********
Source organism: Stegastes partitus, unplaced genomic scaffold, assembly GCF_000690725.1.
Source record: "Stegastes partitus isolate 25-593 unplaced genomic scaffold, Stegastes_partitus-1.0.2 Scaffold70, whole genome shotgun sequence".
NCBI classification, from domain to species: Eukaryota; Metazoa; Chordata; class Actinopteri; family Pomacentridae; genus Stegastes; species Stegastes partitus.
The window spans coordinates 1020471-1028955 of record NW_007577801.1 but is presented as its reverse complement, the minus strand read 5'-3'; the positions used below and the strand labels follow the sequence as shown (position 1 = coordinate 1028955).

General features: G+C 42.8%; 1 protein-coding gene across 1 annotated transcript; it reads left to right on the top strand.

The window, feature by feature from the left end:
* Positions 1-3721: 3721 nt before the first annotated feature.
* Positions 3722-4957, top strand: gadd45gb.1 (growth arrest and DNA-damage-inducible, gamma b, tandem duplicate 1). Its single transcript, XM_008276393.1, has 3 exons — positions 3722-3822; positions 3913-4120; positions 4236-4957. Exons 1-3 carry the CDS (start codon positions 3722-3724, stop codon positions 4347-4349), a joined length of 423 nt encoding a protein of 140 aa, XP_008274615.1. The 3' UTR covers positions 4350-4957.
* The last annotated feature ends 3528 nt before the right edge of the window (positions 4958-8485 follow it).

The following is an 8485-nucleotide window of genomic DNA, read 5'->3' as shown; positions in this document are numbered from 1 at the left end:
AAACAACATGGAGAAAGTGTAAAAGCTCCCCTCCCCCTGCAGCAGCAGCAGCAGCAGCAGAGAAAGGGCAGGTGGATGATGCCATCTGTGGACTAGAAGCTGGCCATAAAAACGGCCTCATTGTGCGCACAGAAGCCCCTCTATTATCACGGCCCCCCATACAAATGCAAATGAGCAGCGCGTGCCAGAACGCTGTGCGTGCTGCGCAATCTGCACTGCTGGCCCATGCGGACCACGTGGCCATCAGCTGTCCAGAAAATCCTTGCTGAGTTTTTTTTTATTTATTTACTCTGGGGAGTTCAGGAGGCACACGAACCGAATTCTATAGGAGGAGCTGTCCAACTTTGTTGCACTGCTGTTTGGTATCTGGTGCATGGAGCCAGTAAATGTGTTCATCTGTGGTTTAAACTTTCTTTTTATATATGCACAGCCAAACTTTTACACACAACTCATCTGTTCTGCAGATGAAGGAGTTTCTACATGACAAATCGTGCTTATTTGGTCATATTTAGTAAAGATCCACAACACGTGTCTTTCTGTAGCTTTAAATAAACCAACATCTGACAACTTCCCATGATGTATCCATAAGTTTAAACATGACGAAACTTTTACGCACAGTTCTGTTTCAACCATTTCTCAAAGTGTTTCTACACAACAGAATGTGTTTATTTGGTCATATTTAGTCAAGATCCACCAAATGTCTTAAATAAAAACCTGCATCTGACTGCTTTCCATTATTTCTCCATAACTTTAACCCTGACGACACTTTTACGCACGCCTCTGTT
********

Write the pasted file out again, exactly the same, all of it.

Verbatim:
Source organism: Stegastes partitus, unplaced genomic scaffold, assembly GCF_000690725.1.
Source record: "Stegastes partitus isolate 25-593 unplaced genomic scaffold, Stegastes_partitus-1.0.2 Scaffold70, whole genome shotgun sequence".
NCBI classification, from domain to species: Eukaryota; Metazoa; Chordata; class Actinopteri; family Pomacentridae; genus Stegastes; species Stegastes partitus.
The window spans coordinates 1020471-1028955 of record NW_007577801.1 but is presented as its reverse complement, the minus strand read 5'-3'; the positions used below and the strand labels follow the sequence as shown (position 1 = coordinate 1028955).

General features: G+C 42.8%; 1 protein-coding gene across 1 annotated transcript; it reads left to right on the top strand.

The window, feature by feature from the left end:
* Positions 1-3721: 3721 nt before the first annotated feature.
* Positions 3722-4957, top strand: gadd45gb.1 (growth arrest and DNA-damage-inducible, gamma b, tandem duplicate 1). Its single transcript, XM_008276393.1, has 3 exons — positions 3722-3822; positions 3913-4120; positions 4236-4957. Exons 1-3 carry the CDS (start codon positions 3722-3724, stop codon positions 4347-4349), a joined length of 423 nt encoding a protein of 140 aa, XP_008274615.1. The 3' UTR covers positions 4350-4957.
* The last annotated feature ends 3528 nt before the right edge of the window (positions 4958-8485 follow it).

The following is an 8485-nucleotide window of genomic DNA, read 5'->3' as shown; positions in this document are numbered from 1 at the left end:
AAACAACATGGAGAAAGTGTAAAAGCTCCCCTCCCCCTGCAGCAGCAGCAGCAGCAGCAGAGAAAGGGCAGGTGGATGATGCCATCTGTGGACTAGAAGCTGGCCATAAAAACGGCCTCATTGTGCGCACAGAAGCCCCTCTATTATCACGGCCCCCCATACAAATGCAAATGAGCAGCGCGTGCCAGAACGCTGTGCGTGCTGCGCAATCTGCACTGCTGGCCCATGCGGACCACGTGGCCATCAGCTGTCCAGAAAATCCTTGCTGAGTTTTTTTTTATTTATTTACTCTGGGGAGTTCAGGAGGCACACGAACCGAATTCTATAGGAGGAGCTGTCCAACTTTGTTGCACTGCTGTTTGGTATCTGGTGCATGGAGCCAGTAAATGTGTTCATCTGTGGTTTAAACTTTCTTTTTATATATGCACAGCCAAACTTTTACACACAACTCATCTGTTCTGCAGATGAAGGAGTTTCTACATGACAAATCGTGCTTATTTGGTCATATTTAGTAAAGATCCACAACACGTGTCTTTCTGTAGCTTTAAATAAACCAACATCTGACAACTTCCCATGATGTATCCATAAGTTTAAACATGACGAAACTTTTACGCACAGTTCTGTTTCAACCATTTCTCAAAGTGTTTCTACACAACAGAATGTGTTTATTTGGTCATATTTAGTCAAGATCCACCAAATGTCTTAAATAAAAACCTGCATCTGACTGCTTTCCATTATTTCTCCATAACTTTAACCCTGACGACACTTTTACGCACGCCTCTGTT